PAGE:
Sew Torn // SXSW 2024 Review

It is almost always the quiet and unassuming movies that surprise me at a festival. So, it makes sense that Sew Torn is possibly the most equally delightful and unique movie in this year’s SXSW line-up. For those unfamiliar with the premise, the feature is based on the 2019 short film by writer and director Freddy Macdonald. Luckily, Macdonald was allowed to expand on the popular 6-minute movie. It seems there was a lot more to play with in the world of this mysterious seamstress. 

Barbara Duggen is a mobile seamstress struggling to keep her fabric shop open. While heading back to the shop to get a replacement button for a Bridezilla her life changes. She stumbles upon a curious incident that forces her to choose between three options. She can commit the perfect crime, call the police, or drive away. Sew Torn takes us down all three paths, so we can see that there are so many bad outcomes. However, there is also a bit of heart and humor as Barbara plays out each scenario. 

Eye Of A Needle

Eve Connolly plays Barbara, and unlike the short the movie is based on, she has dialogue. While she’s still a pretty quiet character who seemingly prefers to think things through over being quippy, we get to know her a bit more. We get to understand why this store matters to her and know she’s recently lost a parent. More importantly, we relate to her hesitation to leave the money at the scene of the crime she has driven past. One of my favorite things about Barbara is that she’s an ordinary woman who has come across a bizarre incident. That’s highly relatable and more interesting than superheroes with impressive moral codes who have all the correct answers. It is her humanity that makes you suspend your disbelief at what she can do with a couple spools of thread and go with her on this butterfly-effect adventure.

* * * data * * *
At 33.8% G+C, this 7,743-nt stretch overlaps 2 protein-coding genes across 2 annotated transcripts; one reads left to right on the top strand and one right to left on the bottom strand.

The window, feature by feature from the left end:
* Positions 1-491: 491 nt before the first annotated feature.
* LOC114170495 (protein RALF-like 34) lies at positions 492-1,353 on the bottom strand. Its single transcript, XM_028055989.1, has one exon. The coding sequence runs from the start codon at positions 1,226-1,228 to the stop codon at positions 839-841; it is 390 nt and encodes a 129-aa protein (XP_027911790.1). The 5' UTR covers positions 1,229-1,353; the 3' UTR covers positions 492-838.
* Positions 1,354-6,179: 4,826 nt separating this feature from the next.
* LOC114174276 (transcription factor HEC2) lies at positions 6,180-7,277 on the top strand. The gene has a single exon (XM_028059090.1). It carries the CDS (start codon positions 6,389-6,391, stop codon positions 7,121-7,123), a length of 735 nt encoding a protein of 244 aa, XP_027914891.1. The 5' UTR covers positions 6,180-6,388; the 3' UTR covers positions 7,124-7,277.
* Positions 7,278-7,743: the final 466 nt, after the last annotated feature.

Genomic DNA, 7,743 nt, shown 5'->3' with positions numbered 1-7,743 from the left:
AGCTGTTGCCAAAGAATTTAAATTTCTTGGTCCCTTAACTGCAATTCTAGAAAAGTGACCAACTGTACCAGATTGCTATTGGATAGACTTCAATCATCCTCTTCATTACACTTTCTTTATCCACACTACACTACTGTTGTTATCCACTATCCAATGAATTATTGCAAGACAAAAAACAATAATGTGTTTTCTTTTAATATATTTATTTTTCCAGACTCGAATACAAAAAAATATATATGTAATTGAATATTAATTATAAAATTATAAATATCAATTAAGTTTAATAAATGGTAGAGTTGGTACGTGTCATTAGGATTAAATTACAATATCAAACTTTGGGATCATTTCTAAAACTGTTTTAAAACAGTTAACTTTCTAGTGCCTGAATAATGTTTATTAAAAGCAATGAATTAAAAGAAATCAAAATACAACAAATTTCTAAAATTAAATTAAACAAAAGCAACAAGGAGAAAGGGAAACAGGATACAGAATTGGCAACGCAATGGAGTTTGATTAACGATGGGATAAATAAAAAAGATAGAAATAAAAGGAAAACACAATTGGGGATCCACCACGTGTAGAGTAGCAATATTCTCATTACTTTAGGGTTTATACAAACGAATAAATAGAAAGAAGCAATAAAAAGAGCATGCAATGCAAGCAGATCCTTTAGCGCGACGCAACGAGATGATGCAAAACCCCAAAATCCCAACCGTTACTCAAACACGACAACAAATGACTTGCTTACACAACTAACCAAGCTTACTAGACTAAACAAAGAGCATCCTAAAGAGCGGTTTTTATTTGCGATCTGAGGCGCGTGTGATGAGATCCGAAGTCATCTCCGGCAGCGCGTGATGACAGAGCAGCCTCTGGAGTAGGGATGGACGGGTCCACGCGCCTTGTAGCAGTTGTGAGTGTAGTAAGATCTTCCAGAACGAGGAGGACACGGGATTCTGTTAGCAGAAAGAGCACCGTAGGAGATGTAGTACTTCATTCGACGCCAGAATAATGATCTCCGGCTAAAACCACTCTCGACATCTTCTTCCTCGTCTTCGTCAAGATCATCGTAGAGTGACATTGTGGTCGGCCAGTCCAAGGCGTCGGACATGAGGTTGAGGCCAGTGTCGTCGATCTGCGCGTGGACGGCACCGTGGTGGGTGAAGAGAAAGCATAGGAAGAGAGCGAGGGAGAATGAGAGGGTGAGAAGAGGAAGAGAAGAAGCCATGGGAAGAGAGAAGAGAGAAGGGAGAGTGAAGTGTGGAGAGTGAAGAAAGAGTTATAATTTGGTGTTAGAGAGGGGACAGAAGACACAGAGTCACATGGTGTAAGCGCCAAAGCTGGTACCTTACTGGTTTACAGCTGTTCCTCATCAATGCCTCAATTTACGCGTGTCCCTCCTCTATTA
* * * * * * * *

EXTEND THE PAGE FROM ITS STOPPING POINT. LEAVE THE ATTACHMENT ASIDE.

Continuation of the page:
Barbara’s mind is a magnificent thing. It evaluates each situation and then brings it back to how her skillset can help her reach her objective. Whether that’s escaping captors, committing the perfect crime, or boobytrapping her own store. This allows each version of events to spin its heart out as the movie casts a magical web on viewers. I’m not going to lie, for most of the run time, I wasn’t sure if I liked this movie or was just fascinated by it. On this side of the credits, I realize it was both and feel it’s a great palate cleanser for those who want a little whimsy in our thrillers.

Arts, Crafts, and Crimes

This charming and unassuming film gives big Fargo energy. It is also not afraid to even go as far as killing its protagonist in some outcomes. However, it never stops marching to the beat of its own distinct drummer. This results in an unusual viewing experience that plants this comedic thriller on the list of most creative movies you’ll see this year. I found myself leaning forward each time the seamstress took down a bad guy with nothing but her cute little sewing kit. I also found myself cherishing the pieces of character development we get when we return to the scene of the crime to pick a different thread to follow. When you think it’s over, the movie treats the audience to one more “what if”. It serves as proof that even at feature length, it’s hard to get sick of this unusual world. The film is like a choose-your-own-adventure with the highest stakes. I feel this death-filled kaleidoscope of a story is worth a couple of viewings. I cannot wait to see how audiences respond whenever Sew Torn finds a distributor.